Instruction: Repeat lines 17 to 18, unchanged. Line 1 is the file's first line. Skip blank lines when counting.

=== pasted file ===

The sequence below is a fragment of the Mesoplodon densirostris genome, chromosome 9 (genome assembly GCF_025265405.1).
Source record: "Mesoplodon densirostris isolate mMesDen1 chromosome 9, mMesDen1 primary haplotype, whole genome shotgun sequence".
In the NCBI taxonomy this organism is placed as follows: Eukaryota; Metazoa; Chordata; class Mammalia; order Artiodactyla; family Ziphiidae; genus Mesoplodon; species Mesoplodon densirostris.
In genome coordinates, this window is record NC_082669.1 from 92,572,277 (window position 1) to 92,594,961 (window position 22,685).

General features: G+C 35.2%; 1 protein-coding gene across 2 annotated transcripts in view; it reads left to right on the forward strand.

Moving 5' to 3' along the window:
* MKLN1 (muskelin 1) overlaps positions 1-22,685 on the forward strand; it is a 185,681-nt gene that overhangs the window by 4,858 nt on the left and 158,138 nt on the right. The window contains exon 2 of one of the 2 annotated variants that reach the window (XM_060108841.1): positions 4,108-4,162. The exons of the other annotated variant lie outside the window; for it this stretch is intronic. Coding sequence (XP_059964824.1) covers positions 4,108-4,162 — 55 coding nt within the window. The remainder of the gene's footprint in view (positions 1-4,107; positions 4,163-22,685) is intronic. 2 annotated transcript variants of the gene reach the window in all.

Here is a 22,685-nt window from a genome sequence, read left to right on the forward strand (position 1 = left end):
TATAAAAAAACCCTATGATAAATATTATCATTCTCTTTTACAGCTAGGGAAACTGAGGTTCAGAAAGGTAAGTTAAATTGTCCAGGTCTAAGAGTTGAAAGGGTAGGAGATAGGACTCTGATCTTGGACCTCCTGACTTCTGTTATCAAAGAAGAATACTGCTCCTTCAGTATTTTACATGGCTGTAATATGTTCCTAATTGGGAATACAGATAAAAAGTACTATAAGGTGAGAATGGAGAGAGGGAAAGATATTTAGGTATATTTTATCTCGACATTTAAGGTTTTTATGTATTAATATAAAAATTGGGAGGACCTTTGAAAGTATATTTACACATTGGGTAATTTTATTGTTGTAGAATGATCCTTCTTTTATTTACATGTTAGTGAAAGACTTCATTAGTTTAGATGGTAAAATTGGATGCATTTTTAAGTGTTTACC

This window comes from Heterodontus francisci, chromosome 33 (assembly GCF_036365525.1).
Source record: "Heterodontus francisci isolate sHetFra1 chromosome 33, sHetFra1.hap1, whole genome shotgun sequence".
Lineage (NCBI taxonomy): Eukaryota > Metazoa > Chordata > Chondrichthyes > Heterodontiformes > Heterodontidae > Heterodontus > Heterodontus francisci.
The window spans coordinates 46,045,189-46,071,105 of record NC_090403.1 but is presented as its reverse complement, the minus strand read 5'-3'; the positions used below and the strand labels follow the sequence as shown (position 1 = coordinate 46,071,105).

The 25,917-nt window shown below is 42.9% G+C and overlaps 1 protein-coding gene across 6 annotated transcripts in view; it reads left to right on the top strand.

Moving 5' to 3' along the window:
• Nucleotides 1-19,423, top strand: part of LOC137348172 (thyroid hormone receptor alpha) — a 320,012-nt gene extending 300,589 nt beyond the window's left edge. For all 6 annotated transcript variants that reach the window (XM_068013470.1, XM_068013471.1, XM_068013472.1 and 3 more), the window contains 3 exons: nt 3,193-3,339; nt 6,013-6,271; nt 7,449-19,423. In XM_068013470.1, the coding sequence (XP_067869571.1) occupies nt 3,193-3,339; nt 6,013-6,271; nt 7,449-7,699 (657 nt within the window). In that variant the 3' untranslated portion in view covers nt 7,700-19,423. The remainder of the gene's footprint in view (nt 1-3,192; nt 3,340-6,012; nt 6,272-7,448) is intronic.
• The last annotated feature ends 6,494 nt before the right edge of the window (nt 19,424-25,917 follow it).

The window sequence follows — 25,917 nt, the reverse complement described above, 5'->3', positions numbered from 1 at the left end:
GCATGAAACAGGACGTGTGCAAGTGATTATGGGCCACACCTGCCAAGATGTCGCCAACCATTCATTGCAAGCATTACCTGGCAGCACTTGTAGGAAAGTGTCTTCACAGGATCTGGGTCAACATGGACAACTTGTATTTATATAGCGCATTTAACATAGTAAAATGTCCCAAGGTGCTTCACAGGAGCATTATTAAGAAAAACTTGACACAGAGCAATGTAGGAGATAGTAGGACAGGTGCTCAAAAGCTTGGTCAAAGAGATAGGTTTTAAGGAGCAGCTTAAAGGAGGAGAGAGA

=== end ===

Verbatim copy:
• The last annotated feature ends 6,494 nt before the right edge of the window (nt 19,424-25,917 follow it).

The window sequence follows — 25,917 nt, the reverse complement described above, 5'->3', positions numbered from 1 at the left end: